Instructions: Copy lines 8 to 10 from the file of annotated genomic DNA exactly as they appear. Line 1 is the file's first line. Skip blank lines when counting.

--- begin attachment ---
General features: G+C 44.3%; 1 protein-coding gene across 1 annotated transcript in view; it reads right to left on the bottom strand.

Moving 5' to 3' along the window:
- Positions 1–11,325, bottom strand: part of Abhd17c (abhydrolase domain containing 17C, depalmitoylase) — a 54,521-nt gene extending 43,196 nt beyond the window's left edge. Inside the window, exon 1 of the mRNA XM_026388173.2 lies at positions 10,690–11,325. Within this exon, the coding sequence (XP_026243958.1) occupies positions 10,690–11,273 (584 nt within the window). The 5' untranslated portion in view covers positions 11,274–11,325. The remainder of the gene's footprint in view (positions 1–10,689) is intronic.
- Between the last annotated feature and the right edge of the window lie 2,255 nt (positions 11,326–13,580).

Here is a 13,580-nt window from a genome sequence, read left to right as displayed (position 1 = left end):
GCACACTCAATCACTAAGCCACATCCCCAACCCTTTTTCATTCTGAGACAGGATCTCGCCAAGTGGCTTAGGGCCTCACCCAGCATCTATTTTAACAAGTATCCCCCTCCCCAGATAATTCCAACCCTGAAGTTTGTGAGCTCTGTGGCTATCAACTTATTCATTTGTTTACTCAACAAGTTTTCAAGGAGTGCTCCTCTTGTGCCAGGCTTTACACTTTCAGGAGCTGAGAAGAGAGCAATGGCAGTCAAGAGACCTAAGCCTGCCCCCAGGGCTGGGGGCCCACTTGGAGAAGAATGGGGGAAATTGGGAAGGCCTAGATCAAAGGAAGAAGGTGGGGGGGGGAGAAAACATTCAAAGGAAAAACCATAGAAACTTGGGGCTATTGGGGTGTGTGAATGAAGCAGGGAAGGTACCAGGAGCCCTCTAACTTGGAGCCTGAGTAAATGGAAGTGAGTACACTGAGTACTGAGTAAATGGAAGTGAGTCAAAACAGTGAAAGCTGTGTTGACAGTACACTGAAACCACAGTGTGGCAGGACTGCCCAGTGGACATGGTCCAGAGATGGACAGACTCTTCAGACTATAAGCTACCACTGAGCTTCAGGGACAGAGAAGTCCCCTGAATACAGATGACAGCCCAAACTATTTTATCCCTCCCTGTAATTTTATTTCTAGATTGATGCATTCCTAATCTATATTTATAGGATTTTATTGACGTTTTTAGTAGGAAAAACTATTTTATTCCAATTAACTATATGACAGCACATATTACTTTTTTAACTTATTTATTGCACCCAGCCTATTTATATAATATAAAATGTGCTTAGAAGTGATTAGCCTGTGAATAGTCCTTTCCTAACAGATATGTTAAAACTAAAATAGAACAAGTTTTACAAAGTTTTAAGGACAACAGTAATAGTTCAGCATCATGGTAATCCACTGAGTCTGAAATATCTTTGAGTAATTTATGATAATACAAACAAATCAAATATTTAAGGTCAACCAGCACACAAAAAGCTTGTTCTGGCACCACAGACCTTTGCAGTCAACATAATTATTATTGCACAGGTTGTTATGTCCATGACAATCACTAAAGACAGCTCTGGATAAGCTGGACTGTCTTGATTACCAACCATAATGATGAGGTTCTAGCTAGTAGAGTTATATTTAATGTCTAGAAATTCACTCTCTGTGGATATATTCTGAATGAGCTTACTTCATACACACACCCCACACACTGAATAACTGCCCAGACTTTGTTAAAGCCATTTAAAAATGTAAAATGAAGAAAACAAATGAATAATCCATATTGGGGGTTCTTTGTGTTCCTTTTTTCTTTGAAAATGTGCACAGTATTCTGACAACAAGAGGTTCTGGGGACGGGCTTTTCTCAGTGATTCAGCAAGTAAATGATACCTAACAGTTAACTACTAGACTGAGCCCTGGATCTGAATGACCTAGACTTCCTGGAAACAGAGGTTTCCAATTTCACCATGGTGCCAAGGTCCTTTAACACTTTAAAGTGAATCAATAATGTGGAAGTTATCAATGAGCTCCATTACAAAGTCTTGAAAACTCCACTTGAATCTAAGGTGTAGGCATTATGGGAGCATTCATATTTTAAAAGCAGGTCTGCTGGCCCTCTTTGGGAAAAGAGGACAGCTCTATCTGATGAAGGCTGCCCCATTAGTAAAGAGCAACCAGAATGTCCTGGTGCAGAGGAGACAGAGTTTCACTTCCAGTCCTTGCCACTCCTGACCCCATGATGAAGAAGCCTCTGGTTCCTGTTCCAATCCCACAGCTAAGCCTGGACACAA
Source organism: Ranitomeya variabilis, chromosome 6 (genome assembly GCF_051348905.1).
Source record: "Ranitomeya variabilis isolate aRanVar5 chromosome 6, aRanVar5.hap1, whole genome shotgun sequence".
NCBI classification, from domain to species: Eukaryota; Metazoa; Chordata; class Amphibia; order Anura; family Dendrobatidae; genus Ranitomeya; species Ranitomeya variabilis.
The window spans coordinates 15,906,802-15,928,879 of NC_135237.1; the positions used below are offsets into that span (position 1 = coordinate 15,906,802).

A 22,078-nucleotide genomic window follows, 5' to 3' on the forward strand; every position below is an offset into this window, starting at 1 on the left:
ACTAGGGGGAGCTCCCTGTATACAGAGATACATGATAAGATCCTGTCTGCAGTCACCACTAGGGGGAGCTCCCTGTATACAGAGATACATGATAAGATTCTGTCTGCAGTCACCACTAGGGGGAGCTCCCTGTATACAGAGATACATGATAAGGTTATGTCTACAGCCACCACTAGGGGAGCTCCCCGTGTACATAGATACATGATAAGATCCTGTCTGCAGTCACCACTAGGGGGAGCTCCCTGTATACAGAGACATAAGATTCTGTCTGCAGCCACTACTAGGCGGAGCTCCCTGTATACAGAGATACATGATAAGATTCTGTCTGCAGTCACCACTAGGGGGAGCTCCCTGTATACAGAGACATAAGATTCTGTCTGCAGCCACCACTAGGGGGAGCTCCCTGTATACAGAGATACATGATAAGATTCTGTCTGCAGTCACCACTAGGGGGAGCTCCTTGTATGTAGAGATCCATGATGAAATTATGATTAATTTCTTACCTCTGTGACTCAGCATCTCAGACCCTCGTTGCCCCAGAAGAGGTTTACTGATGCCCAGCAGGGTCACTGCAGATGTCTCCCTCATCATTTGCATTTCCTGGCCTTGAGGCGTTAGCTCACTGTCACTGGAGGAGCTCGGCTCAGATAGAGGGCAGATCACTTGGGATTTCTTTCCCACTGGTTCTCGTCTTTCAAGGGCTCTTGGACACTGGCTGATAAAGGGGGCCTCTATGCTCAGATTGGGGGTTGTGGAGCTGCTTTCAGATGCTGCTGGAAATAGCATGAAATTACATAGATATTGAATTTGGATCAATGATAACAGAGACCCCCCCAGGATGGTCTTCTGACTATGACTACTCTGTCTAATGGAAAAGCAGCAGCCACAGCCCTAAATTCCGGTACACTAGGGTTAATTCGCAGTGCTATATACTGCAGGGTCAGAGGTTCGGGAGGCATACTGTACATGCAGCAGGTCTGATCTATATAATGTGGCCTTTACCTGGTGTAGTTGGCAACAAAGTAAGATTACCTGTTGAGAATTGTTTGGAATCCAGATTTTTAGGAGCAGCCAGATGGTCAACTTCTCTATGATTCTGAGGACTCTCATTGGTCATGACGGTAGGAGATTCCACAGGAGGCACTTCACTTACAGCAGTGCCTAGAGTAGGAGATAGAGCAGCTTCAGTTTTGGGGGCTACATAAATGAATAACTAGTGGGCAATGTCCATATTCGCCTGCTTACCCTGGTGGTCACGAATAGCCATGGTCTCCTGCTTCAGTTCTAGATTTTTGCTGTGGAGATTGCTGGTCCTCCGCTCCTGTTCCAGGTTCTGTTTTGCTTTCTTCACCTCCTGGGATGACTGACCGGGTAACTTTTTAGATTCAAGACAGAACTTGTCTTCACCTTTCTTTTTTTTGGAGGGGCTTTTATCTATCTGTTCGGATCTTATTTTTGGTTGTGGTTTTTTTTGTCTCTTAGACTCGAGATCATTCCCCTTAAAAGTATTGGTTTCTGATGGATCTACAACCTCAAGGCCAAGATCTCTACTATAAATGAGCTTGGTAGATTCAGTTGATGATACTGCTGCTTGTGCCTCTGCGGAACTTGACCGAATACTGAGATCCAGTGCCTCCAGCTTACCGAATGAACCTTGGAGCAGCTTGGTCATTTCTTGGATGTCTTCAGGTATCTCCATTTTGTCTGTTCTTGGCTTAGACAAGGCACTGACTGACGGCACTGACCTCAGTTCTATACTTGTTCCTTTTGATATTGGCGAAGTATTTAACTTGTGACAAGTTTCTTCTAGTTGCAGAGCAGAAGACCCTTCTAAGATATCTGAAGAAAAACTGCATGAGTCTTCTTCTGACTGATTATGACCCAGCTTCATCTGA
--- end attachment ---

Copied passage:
Source record: "Ranitomeya variabilis isolate aRanVar5 chromosome 6, aRanVar5.hap1, whole genome shotgun sequence".
NCBI classification, from domain to species: Eukaryota; Metazoa; Chordata; class Amphibia; order Anura; family Dendrobatidae; genus Ranitomeya; species Ranitomeya variabilis.
The window spans coordinates 15,906,802-15,928,879 of NC_135237.1; the positions used below are offsets into that span (position 1 = coordinate 15,906,802).